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The Rearranging of Atoms Rearranging Atoms When two or more atoms combine and bond to form a new substance, a chemical change occurs.

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Presentation on theme: "The Rearranging of Atoms Rearranging Atoms When two or more atoms combine and bond to form a new substance, a chemical change occurs."— Presentation transcript:

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2 The Rearranging of Atoms

3 Rearranging Atoms When two or more atoms combine and bond to form a new substance, a chemical change occurs.

4 Evidences for a Chemical Change A change in color A solid (precipitate) forms Gas Gas is produced A change in Energy

5 The Rearrangement of Atoms Chemical reactions always involve the rearrangement of the way atoms are grouped. For example: When methane, CH4, combines with oxygen, O2, in the air and burns, carbon dioxide, CO2, and water, H2O, are produced.

6 Chemical Reaction Between O 2 & CH 4 We represent this chemical reaction by writing a chemical equation. methane + oxygen  carbon dioxide + water CH4 + O2  CO2 + H2O

7 Chemical Equations The chemicals represented before the reaction (to the left of the arrow), are called reactants. The chemicals produced by the reaction (to the right of the arrow), are called products. The arrow indicates the direction of the change and is read as “yields” or “produces”. reactants produce products CH4 + O2  CO2 + H2O

8 Reactants & Products CH4 + O2  CO2 + H2O Notice, there are the same KINDS of atoms on both sides of the chemical equation. We begin with carbon, hydrogen and oxygen, (C, O & H), and end with carbon, hydrogen and oxygen.

9 The Law of Conservation of Mass In chemical reactions, atoms are neither created nor destroyed. ALL atoms present in the reactants must be accounted for in the products. The mass of the reactants equal the mass of the products. The same number of each type of atom on the reactant side must appear on the product side. Obeying the law of conservation of mass in chemical equations is called balancing the chemical equation.

10 Balancing Chemical Equations The equation for the reaction between methane and oxygen, is not balanced. CH4 + O2  CO2 + H2O one carbon atom one carbon atom four hydrogen atoms two hydrogen atoms two oxygen atoms three oxygen atoms As written, this equation states that one oxygen atom was created and two hydrogen atoms were destroyed.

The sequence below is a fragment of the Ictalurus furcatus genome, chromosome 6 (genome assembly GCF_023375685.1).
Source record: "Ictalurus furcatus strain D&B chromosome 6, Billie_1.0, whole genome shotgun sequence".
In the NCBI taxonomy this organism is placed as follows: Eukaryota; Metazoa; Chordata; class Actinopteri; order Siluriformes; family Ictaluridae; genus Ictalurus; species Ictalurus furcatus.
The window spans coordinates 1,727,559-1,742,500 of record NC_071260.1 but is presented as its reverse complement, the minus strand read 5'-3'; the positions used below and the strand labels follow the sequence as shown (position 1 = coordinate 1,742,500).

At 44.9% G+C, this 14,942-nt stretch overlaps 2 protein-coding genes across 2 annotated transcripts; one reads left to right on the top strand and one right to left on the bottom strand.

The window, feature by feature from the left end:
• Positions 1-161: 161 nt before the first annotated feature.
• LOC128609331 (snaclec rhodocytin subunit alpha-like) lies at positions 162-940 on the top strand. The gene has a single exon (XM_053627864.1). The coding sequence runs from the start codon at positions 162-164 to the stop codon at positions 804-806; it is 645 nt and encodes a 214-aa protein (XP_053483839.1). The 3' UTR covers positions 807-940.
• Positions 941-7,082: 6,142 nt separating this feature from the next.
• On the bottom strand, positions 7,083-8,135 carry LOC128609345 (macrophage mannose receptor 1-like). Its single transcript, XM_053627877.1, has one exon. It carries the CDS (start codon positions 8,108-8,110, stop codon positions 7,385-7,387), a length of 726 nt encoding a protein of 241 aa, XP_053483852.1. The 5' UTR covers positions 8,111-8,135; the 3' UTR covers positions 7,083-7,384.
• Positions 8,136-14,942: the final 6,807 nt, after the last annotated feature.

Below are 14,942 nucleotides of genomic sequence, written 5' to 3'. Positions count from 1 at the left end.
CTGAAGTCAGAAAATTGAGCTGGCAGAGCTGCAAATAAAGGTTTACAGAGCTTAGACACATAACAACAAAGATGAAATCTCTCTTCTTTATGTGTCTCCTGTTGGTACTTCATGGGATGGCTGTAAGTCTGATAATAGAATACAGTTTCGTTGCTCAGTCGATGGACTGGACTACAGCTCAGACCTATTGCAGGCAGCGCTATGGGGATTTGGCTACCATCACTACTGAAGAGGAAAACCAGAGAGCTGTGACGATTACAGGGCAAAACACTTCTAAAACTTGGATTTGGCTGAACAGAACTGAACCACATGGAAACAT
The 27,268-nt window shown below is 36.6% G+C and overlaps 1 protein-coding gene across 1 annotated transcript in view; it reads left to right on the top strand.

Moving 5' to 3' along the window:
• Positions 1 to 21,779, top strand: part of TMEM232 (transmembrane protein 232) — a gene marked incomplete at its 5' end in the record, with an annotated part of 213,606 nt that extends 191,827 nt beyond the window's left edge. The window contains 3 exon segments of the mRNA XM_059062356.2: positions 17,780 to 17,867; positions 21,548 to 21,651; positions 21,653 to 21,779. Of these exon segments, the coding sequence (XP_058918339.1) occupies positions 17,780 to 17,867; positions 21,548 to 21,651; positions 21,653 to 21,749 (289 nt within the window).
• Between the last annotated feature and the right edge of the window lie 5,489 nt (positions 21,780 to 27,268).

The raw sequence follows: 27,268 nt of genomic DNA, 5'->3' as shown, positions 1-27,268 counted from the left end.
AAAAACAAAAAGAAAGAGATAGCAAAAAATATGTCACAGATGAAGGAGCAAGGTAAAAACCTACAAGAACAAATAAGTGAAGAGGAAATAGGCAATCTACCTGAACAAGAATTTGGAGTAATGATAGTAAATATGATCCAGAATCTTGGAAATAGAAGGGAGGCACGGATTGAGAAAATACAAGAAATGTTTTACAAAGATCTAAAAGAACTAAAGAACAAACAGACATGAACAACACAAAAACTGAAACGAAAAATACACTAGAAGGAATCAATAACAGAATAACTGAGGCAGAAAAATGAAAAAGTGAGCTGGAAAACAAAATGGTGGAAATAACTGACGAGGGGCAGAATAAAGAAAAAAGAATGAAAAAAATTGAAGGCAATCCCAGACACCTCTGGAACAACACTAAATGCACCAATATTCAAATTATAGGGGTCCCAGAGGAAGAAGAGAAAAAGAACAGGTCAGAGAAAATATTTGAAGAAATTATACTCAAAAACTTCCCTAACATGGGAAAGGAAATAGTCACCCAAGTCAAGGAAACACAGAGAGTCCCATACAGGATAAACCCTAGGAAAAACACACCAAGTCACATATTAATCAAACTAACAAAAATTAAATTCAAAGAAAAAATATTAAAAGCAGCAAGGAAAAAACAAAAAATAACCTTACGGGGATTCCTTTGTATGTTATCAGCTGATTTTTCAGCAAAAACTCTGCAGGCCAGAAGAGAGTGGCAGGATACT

11 Balancing Chemical Equations CH4 + O2  CO2 + H2O We can fix this imbalance by involving another O2 molecule on the left (reactants) and displaying the production of more H2O molecules on the right (products). CH4 + O2 + O2  CO2 + H2O + H2O one carbon atom one carbon atom four hydrogen atoms four hydrogen atoms four oxygen atoms four oxygen atoms This chemical equation is now balanced!

12 A Balanced Chemical Equation methane + oxygen  carbon dioxide + water The rearrangement below leaves no leftovers.

13 Coefficients CH4 + O2 + O2  CO2 + H2O + H2O When we write balanced chemical equations we group like molecules together. The finished equation is below. CH4 + 2 O2  CO2 + 2 H2O The numbers in front of the O2 and the H2O molecules are called coefficients. Coefficients are written in front of atoms and molecules. They multiply all atoms to their right and tell us how many of that particular molecule or atom is needed to balance the chemical equation.

14 Subscripts vs. Coefficients A subscript is a small number written to the right of an atom in a formula indicating how many atoms of that element are present in the formula. A coefficient is a number written in front of a reactant or product that indicates the smallest number of particles of the substance that are involved in the reaction.

15 Balancing Chemical Equations CH4 + 2 O2  CO2 + 2 H2O Notice we did not change any of the actual atoms. We did not change any subscripts. We did not take any molecules away. When balancing chemical equations, you can only add more of the same molecules or atoms.

16 Another Example Oxygen combines with hydrogen to produce water. O2 + H2  H2O First count the number of atoms on each side of the chemical equation. O2 + H2  H2O ___ oxygen atoms ___ oxygen atom ___ hydrogen atoms We need more _________ atoms on the __________ side.

17 Water Oxygen is only present in H2O on the product side. The only way to add more oxygen atoms to the product side of the equation is to add more H2O molecules. O2 + H2  2 H2O We add the coefficient 2 in front of water and count again. Coefficients multiply everything to their right. ____ oxygen atoms ____ hydrogen atoms

18 Water O2 + H2  2 H2O This equation is not yet balanced. We need more _______ atoms on the __________side. We add the coefficient ___ in front of the ________ molecule on the __________ side and count again. O2 + __ H2  2 H2O The chemical equation is now balanced!

19 2H 2 + O 2  2H 2 O

20 Diatomics There are seven elements that are not found in nature as single atoms. The molecules formed are more stable than the individual atoms. If they are not in a chemical compound with other atoms, they pair up with another atom of their own kind. Br 2 I 2 N 2 Cl 2 H 2 O 2 F 2 Notice how the diatomics were used in the chemical equations we looked at earlier.


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